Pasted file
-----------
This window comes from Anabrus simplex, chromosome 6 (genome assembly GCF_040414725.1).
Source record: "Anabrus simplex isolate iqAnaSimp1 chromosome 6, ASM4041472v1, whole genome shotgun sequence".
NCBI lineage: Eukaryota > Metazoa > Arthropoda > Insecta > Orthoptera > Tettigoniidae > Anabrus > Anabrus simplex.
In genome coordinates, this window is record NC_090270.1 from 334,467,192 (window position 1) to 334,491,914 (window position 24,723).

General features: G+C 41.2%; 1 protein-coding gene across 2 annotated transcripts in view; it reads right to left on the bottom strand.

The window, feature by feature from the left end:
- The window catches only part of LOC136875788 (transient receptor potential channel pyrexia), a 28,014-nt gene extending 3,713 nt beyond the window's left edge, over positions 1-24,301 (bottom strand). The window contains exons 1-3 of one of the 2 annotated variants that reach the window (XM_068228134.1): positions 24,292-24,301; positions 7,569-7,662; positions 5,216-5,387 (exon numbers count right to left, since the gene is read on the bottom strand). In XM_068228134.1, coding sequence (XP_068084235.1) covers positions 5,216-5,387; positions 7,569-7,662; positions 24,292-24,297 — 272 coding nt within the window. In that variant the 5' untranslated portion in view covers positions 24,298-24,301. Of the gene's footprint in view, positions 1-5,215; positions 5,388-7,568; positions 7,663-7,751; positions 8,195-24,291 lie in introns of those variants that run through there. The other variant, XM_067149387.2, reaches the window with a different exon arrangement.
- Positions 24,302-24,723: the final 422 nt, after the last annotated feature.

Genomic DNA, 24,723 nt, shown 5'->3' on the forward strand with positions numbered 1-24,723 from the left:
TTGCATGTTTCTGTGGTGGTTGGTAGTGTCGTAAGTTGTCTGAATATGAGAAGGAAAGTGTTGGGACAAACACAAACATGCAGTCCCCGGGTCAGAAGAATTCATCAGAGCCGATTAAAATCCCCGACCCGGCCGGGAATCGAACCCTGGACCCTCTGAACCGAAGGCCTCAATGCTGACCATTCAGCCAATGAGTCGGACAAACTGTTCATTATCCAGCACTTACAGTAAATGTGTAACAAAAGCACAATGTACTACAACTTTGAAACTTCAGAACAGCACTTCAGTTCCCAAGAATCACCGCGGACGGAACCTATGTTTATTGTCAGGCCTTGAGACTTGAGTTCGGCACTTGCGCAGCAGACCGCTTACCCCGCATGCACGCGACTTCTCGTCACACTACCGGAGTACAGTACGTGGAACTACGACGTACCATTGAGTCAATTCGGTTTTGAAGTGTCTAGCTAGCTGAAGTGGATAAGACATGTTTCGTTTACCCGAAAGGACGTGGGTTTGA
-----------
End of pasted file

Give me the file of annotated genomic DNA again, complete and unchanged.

This window comes from Anabrus simplex, chromosome 6 (genome assembly GCF_040414725.1).
Source record: "Anabrus simplex isolate iqAnaSimp1 chromosome 6, ASM4041472v1, whole genome shotgun sequence".
NCBI lineage: Eukaryota > Metazoa > Arthropoda > Insecta > Orthoptera > Tettigoniidae > Anabrus > Anabrus simplex.
In genome coordinates, this window is record NC_090270.1 from 334,467,192 (window position 1) to 334,491,914 (window position 24,723).

General features: G+C 41.2%; 1 protein-coding gene across 2 annotated transcripts in view; it reads right to left on the bottom strand.

The window, feature by feature from the left end:
- The window catches only part of LOC136875788 (transient receptor potential channel pyrexia), a 28,014-nt gene extending 3,713 nt beyond the window's left edge, over positions 1-24,301 (bottom strand). The window contains exons 1-3 of one of the 2 annotated variants that reach the window (XM_068228134.1): positions 24,292-24,301; positions 7,569-7,662; positions 5,216-5,387 (exon numbers count right to left, since the gene is read on the bottom strand). In XM_068228134.1, coding sequence (XP_068084235.1) covers positions 5,216-5,387; positions 7,569-7,662; positions 24,292-24,297 — 272 coding nt within the window. In that variant the 5' untranslated portion in view covers positions 24,298-24,301. Of the gene's footprint in view, positions 1-5,215; positions 5,388-7,568; positions 7,663-7,751; positions 8,195-24,291 lie in introns of those variants that run through there. The other variant, XM_067149387.2, reaches the window with a different exon arrangement.
- Positions 24,302-24,723: the final 422 nt, after the last annotated feature.

Genomic DNA, 24,723 nt, shown 5'->3' on the forward strand with positions numbered 1-24,723 from the left:
TTGCATGTTTCTGTGGTGGTTGGTAGTGTCGTAAGTTGTCTGAATATGAGAAGGAAAGTGTTGGGACAAACACAAACATGCAGTCCCCGGGTCAGAAGAATTCATCAGAGCCGATTAAAATCCCCGACCCGGCCGGGAATCGAACCCTGGACCCTCTGAACCGAAGGCCTCAATGCTGACCATTCAGCCAATGAGTCGGACAAACTGTTCATTATCCAGCACTTACAGTAAATGTGTAACAAAAGCACAATGTACTACAACTTTGAAACTTCAGAACAGCACTTCAGTTCCCAAGAATCACCGCGGACGGAACCTATGTTTATTGTCAGGCCTTGAGACTTGAGTTCGGCACTTGCGCAGCAGACCGCTTACCCCGCATGCACGCGACTTCTCGTCACACTACCGGAGTACAGTACGTGGAACTACGACGTACCATTGAGTCAATTCGGTTTTGAAGTGTCTAGCTAGCTGAAGTGGATAAGACATGTTTCGTTTACCCGAAAGGACGTGGGTTTGA